Trump’s Treasury Secretary Pick is a Lucky Man. Very Lucky.

Steven Mnuchin has a long history of coming out ahead, even in questionable deals.

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Media Outlet: Pro Publica

Jesse Eisinger wrote for Propublica

https://www.propublica.org/article/trumps-treasury-secretary-pick-steven-mnuchin-is-a-lucky-man

about Trump's Treasury Pick:

Steven Mnuchin has made a career out of being lucky.
The former Goldman Sachs banker nominated to become Donald Trump’s treasury secretary had the perspicacity to purchase a collapsed subprime mortgage lender soon after the financial crisis, getting a sweet deal from the Federal Deposit Insurance Corporation. Now, if he’s confirmed, he will likely be able to take advantage of a tax perk given to government officials.
Mnuchin was born into a family of Wall Street royalty. His father was an investment banker at Goldman Sachs for 30 years, serving in top management. He and his brother landed at the powerful firm, too. After making millions in mortgage trading, Mnuchin struck out on his own, creating a hedge fund and building a record of smart and well-timed investment moves.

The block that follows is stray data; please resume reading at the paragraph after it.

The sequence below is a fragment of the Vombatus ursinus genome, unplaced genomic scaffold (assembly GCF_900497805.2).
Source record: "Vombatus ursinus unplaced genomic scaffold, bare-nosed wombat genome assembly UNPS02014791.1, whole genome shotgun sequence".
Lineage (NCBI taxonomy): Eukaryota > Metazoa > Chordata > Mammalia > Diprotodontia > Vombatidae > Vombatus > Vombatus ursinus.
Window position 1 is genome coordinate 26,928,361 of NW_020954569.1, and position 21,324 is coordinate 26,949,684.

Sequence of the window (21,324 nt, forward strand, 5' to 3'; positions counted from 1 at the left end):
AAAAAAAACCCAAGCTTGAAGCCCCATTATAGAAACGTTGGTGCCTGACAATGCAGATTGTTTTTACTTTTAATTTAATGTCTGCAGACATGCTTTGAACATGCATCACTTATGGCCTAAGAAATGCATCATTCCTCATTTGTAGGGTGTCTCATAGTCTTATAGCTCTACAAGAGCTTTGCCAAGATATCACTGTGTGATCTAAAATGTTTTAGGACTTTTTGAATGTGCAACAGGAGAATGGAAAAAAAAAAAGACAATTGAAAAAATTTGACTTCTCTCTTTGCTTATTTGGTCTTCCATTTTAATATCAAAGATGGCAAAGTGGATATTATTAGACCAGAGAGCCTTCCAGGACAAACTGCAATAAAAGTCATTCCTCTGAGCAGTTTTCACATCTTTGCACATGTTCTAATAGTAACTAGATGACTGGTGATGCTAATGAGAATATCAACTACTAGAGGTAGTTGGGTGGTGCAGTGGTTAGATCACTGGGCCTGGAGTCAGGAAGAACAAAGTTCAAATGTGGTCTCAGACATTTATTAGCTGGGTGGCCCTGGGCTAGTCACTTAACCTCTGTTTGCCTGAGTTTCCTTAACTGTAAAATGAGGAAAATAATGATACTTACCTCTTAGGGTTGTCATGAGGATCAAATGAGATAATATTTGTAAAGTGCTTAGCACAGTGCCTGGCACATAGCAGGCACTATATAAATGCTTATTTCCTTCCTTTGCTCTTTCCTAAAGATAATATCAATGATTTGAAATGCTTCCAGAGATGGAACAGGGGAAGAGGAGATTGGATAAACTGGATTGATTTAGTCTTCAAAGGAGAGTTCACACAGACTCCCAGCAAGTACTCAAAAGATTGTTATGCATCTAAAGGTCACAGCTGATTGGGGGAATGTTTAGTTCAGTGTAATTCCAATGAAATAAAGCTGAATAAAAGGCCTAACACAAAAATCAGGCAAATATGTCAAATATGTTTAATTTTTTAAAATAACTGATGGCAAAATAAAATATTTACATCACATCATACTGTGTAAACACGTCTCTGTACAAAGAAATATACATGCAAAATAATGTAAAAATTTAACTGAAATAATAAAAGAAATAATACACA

He dodged disaster when he inherited his mother’s portfolio. She was a longtime investor with Bernie Madoff, the largest Ponzi schemer in American history. After she died in early 2005, Mnuchin and his brother quickly liquidated her investments, making $3.2 million. The Madoff trustee, Irving Picard, sued to retrieve the money from the Mnuchins, as he did from other Ponzi scheme winners, contending that they were fake gains. A court ruled that Picard could only claw back money from those who had cashed out within two years before the collapse. The Mnuchins, having pulled out roughly three years before, got to keep their Madoff money. That something was dodgy about Madoff was an open secret on Wall Street.

Author:

Jesse Eisinger was a Class of 2016 & 2017 New America Fellow, and is the author of The Chickenshit Club—an inside reference to prosecutors who were too scared of failure and too daunted by legal impediments to do their jobs. He is a senior reporter at ProPublica and writes a regular column for the New York Times’ Dealbook section.